One of our nurses was checking a patient in a few days ago, and had the following interaction while taking his information.  Let me preface with the fact that the patient was in his mid 40’s.
Nurse:  ‘Do you work or go to school?’

Patient:  ‘I don’t work.  I’m thinking about getting disability.’

Nurse:  ‘For what?’

Patient:  ‘Oh, I don’t know.  Maybe my nerves.  I’m under a lot of stress.’

Nurse:  ‘Really?  What sort of stress?’

Patient:  ‘Those people I ride the bus with are driving me crazy!’

In a classic example of sheer, American know-how, in a brilliant perversion of the entrepreneurial spirit that makes us great, this individual figured that disability was tantamount to a career choice.  Like ‘I might become a pilot,’ ‘I might learn to be a plumber,’ ‘maybe I’ll go to law school,’ or even ‘I’ll go to New York City and walk dogs!’
In light of that, I began to wonder just what sort of disability I could get; then I started wondering what kinds of injuries or illnesses were unique to the practice of medicine in general, and to the practice of emergency medicine in particular.

For instance, could I get repetitive stress injury from typing too many orders onto the computer, born of our treatment algorithms, ‘pay for performance,’ and general spirit of defensive medicine?

Perhaps I could get ‘suture wrist,’ similar to tennis elbow.  Or maybe, ‘bimanual hand,’ from doing too many stressful pelvic exams.

Certainly, walking on concrete for the past 18 years hasn’t made my knees feel very good.  Maybe I’d be able to wrangle some sort of arthritis determination.

Of course, the weight I have gained as a result of stress eating can probably be tied to hours spent in the emergency department.  At home, I’ll walk, play, ride bikes, jump on the trampoline, swim or wrestle the children.  At work, since wrestling, swimming, bike-riding and trampolines are out, I just stand around between patients eating tortilla chips and salsa, chocolate, Chinese food, cups of peanut-butter designated for patients, bland saltine crackers or most anything else that sits unattended in the break room.  ‘Omnivorus medicus chronicum.’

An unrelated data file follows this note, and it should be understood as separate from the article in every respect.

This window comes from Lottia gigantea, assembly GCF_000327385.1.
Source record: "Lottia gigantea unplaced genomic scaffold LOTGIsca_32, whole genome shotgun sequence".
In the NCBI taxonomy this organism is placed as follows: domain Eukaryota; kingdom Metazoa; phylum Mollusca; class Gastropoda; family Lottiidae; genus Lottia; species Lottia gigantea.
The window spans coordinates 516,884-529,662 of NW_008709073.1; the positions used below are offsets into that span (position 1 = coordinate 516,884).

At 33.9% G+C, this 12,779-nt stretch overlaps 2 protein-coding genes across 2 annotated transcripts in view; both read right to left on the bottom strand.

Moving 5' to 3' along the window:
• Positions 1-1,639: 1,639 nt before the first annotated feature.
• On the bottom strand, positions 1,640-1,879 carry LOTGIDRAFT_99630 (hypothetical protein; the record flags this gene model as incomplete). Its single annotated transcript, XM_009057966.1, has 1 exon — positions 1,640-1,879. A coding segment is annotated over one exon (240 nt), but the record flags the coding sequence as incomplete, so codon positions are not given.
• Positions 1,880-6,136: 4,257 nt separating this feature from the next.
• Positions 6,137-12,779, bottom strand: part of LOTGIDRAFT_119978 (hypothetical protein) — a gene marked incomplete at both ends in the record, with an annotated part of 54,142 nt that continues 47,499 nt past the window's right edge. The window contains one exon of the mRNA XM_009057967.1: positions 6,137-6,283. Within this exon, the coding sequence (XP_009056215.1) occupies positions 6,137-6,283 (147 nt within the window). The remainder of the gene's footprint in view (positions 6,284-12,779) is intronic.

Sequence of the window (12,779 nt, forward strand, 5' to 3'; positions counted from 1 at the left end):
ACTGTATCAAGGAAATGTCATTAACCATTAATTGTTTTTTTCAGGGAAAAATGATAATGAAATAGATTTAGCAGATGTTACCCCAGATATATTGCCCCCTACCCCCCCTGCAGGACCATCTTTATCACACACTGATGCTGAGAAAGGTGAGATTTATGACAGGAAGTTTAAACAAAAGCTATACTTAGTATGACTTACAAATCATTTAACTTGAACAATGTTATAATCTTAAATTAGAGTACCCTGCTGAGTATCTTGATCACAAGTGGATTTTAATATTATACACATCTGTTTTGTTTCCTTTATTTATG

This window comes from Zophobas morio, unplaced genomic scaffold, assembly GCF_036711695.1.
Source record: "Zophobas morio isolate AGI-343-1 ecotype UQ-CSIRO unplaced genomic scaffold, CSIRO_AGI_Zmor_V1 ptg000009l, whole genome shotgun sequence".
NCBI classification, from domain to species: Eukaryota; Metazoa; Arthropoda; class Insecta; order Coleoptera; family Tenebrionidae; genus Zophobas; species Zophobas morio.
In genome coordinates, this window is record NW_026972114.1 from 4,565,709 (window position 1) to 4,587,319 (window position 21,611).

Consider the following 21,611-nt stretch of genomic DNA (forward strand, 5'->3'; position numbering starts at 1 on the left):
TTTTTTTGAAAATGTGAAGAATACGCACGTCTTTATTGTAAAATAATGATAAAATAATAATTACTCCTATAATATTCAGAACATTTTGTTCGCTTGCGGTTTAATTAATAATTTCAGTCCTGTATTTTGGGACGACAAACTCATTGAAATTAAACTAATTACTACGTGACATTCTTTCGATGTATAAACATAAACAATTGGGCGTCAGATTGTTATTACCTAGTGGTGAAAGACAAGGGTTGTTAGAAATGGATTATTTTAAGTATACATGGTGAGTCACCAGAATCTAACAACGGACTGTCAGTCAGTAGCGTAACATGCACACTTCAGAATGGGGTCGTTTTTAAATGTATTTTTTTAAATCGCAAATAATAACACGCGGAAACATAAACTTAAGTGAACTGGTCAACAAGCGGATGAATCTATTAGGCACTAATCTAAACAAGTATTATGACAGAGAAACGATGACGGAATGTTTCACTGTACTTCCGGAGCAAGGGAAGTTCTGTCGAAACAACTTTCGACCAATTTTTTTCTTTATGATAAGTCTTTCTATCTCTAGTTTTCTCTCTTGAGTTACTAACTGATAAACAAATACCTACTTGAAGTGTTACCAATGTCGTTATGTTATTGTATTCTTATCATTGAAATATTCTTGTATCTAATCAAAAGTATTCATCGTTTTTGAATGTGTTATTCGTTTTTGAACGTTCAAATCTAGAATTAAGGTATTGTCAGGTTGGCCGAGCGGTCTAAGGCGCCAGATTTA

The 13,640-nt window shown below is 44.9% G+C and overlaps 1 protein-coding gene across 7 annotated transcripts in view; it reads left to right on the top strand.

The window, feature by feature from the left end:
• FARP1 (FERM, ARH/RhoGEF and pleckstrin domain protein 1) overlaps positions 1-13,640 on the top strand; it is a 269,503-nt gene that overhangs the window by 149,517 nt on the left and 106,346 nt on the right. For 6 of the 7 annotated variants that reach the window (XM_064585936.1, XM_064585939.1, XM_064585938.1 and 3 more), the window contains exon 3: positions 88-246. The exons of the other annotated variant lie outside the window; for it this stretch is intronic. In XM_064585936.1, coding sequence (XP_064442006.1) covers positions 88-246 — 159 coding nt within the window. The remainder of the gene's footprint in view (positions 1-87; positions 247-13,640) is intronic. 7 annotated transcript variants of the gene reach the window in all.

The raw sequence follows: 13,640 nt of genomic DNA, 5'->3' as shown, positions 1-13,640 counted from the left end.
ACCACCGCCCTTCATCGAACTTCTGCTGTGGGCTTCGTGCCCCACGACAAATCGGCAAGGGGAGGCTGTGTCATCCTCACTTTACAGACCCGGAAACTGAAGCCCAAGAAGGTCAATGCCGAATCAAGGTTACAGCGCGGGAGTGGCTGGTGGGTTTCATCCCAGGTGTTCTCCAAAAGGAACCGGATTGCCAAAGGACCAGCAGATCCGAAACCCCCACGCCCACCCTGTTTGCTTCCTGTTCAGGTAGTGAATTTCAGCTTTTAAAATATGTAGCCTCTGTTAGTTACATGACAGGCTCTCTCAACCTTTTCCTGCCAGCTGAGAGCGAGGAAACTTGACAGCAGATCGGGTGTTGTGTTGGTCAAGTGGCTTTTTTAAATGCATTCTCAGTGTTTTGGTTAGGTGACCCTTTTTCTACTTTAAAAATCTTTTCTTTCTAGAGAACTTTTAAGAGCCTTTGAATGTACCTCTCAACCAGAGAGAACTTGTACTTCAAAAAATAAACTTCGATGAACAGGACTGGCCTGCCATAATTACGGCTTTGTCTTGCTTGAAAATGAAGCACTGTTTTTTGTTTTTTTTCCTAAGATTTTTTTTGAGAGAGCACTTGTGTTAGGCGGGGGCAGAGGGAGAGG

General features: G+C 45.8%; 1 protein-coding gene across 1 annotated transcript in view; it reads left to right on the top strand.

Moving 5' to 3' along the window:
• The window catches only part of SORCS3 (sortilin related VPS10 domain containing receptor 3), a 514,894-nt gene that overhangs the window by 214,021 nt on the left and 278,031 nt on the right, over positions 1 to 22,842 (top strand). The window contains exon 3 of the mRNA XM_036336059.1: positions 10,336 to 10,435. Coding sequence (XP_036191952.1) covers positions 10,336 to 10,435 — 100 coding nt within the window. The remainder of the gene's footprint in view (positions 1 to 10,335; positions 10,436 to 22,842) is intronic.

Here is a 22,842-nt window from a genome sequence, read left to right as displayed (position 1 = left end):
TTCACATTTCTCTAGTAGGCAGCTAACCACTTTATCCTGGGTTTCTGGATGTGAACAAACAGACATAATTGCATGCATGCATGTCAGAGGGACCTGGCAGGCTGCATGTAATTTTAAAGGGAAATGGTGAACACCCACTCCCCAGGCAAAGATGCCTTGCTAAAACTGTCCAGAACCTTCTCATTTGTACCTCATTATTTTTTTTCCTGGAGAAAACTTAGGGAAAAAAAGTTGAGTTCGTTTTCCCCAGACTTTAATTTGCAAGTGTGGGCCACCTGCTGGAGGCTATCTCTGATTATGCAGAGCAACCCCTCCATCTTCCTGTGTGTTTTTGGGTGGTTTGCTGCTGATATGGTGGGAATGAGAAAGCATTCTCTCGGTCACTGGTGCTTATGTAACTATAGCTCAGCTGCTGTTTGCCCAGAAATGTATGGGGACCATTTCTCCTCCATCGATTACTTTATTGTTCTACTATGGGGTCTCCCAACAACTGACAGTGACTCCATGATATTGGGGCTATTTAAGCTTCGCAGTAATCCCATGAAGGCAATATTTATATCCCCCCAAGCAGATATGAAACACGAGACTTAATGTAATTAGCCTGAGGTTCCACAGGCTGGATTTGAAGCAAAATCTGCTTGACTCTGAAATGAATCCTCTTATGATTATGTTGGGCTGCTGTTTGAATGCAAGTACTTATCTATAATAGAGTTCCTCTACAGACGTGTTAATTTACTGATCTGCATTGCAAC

My senses have also started to slip; so there’s a possibility. My right eye cataract is driving me nuts, and my left has troubles too, despite Lasik.  It may have to do with looking at computer screens.  Or it may be some sort of cortical blindness that my brain has developed as a defense mechanism against very disturbing patients and family members; or from the strain of looking for imaginary redness, swelling and foreign bodies, and searching for unimaginably obscure insect bites.

My arms gets tired from writing vague information, and from performing the exams we have to document now in order to be paid.  Is that a kind of repetitive stress injury?

And my poor nose.  Assaulted for years by everything from draining wounds to feet that qualify as biological weapons, I may soon have a hysterical loss of smell, purely as a defense mechanism.

Of course, let’s not forget selective deafness. My auditory cortex simply has an ‘off switch’ that engages when any story passes 10 minutes, or begins with the words, ‘let’s see, it was back in ’63 when I fell and all this started.’  I also experience this loss of hearing when I hear any news report that says I’m doing a bad job, or not doing enough to help the country in the course of my daily practice.

Furthermore, I think we all get a little bit of PTSD.  More on that later.  But what sort of disability rating can I get from telling people, over and over, that someone is dead?  That the news is bad?  That I have no idea how to help them?  Or that I simply won’t give them the same pain medications that their own doctor shovels into their Halloween pumpkins every month. Does that qualify?  The combination of terrible things and ridiculous things must cause some kind of ‘pseudo-stroke’ syndrome, or ‘near psychosis,’ or ‘patient tangential story disorder.’  I mean, there are pseudo-seizures, right?

I should do some research.  We may be sitting on billions in class action suits for doing what we do year after year, without anyone in positions of authority taking the time to recognize our unique risks and specially concocted work-related illnesses and injuries.  Considering the enormous fear of cell-signals and wireless networks, despite any evidence of injury, I think my above-listed ailments should cause some very real alarm, or at least some very significant snickering and forwarding behavior!

Fortunately, I don’t in the least bit want disability.  A best seller?  I’ll take it.  Strike gold on my property?  No guilt at all.  But simply to sandbag and decide work is too much, or too annoying, or to darn hard?  It flies in the face of my upbringing.  It insults my ancestors in their labors to survive.  It would shame my great grandfather who refused his Army pension, saying ‘I don’t want or need their money!’  It throws back into the face of God the very gifts and health he gave me and continues to pour out into my life.

I may not always like working, but I’m sure as shootin’ proud I keep going back.  And I’m equally proud that the idea of fishing for a disability diagnosis never crosses my mind.

Except during very busy shifts!

God bless you and keep you laughing…and working proudly!
Edwin

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